Improved natural resource management for livelihoods, food security and the natural environment

We asked, you answered: Should we build more large dams?

A new report on the effectiveness of large dams (Ansar et al) gained a lot of international press recently. The CGIAR Research Program on Water, Land and Ecosystems and its partners  are working extensively around water and energy related issues and large dams feature prominently in our work particularly in the Mekong.

The new report asked the question “Should we build more large dams”.  In celebration of World Water Day (March 22), we asked this to a number of different thought leaders to stimulate discussion and dialogue around this issue.

See below for brief excerpts from each of our respondents.  Click the read more link to see their full response.

We also want to hear from you. Please provide your own thoughts and ideas in the comment section below.

 

Akosombo Dam, Ghana. Photo: Camilla Zanzanaini/Bioversity International
Akosombo Dam, Ghana. Photo: Camilla Zanzanaini/Bioversity International

 

Jeremy Bird, Director General of the International Water Management Institute

In reality things are not quite so black-and-white, because as long as we want to continue using energy, consuming food, and having water to wash, drink and use for agriculture, we will have to make difficult decisions about how we access, allocate and use water.  This is particularly the case in world with a growing population.

Also, we can no longer look at one aspect in isolation. For example, every approach to generating electricity or intensifying agricultural production has pros and cons. With dams – big and small – the issues collide in what is increasingly referred to as the “water-energy-food nexus.” They also have wide environmental and social footprints that require careful attention to ensure impacts are manageable and benefits are shared more broadly.

Hopefully the debate is now moving on from being about a single issue (dam or no dam) to a broader and more objective assessment of the alternatives, examining the cross sector inter-connectivity, the trade-offs and the mechanisms available to benefit more people. It’s a shift that hopefully means we can manage our water resources in a smarter, more effective way.

Read More…

 

Fred Pearce, science journalist and author

Let’s celebrate World Water Day by recognising that most of the trillions of dollars spent on building large dams round the world in the past half century or so have been a waste of money.  Many may have suspected as much, but now there is peer-reviewed research to back it up.

These icons of modernism and taming nature for the good of man have been bad deals.  And the bigger the badder.

According to ground-breaking new research, this conclusion does not depend on how you cost the environmental or social downsides of large dams – which will always be a matter of controversy.  The dams, it seems, have failed on their own terms.  They do not deliver what their enthusiastic promoters promise.  They come in over-budget and usually years behind schedule.  As a result, as many as half of them have a negative economic return.  The money would have been better spent elsewhere.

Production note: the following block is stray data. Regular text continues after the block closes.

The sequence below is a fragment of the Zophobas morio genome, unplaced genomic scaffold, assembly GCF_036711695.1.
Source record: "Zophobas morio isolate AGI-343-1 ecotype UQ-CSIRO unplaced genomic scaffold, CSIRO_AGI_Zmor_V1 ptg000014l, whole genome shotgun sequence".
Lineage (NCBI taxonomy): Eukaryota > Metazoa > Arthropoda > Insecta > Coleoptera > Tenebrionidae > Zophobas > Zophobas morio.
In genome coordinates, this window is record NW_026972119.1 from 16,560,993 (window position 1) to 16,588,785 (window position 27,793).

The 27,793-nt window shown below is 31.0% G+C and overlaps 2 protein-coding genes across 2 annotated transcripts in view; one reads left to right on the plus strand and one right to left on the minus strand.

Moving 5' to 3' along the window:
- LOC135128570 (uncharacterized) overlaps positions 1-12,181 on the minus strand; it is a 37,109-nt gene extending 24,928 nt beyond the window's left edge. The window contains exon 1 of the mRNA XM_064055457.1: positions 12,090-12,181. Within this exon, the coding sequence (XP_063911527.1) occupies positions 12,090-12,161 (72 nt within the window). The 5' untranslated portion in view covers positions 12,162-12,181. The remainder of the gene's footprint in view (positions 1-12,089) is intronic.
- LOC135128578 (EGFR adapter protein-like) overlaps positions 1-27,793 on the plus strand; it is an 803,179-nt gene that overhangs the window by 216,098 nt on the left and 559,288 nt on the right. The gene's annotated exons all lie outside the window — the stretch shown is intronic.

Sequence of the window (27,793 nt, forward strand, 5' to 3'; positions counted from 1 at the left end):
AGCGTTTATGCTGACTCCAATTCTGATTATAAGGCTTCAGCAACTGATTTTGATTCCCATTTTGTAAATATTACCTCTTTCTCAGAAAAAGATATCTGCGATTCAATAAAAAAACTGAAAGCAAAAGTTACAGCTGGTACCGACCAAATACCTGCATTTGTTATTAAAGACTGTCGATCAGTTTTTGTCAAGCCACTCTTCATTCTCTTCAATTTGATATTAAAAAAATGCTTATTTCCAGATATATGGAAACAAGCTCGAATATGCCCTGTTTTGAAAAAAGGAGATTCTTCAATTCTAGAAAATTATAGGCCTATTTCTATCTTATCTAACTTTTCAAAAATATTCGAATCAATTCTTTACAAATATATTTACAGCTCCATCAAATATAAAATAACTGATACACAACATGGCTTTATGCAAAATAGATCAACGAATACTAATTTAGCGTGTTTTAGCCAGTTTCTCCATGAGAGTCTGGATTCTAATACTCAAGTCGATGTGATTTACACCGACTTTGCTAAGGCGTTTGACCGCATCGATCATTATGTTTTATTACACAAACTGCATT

Read More…

 

Jian-hua Meng, Water Security Specialist from WWF International

The question we should be asking decision-makers, governments and ourselves is: What do societies and economies reasonably require in terms of water resources and energy production?

Water storage and hydropower dams can make a lot of sense and be the right choices for water, food and energy security – but only when done right in the right places.

However, dams always come with impacts and costs. And the equation “small dams equal small impact” does not hold.

So, the crucial questions are whether a dam is the right choice to deliver a reasonable and justified service (water storage, energy, transportation, flood protection), and where the dam is located within a river system. These are questions that should not to be answered dam-by-dam, but by strategic master-planning exercises, usually at the scale of an entire river basin.

Read More…

 

Kim Geheb, Coordinator of the Challenge Program on Water and Food and the CGIAR Research Program on Water, Land and Ecosystems in the Mekong

The evidence would suggest [from Ansar et al and others] that when we focus on the dam site alone, there is considerable risk of temporal and financial overruns, in turn threatening returns on investment.

The evidence would also suggest that individual dams do have significant negative impacts on the environment, although variable impacts on society (provided we exclude affected communities who are almost always adversely affected); there can be no scientific consensus regarding cumulative impacts because the studies needed to evaluate these impacts have largely not been done; and the methodologies to do so remain weak and under-developed.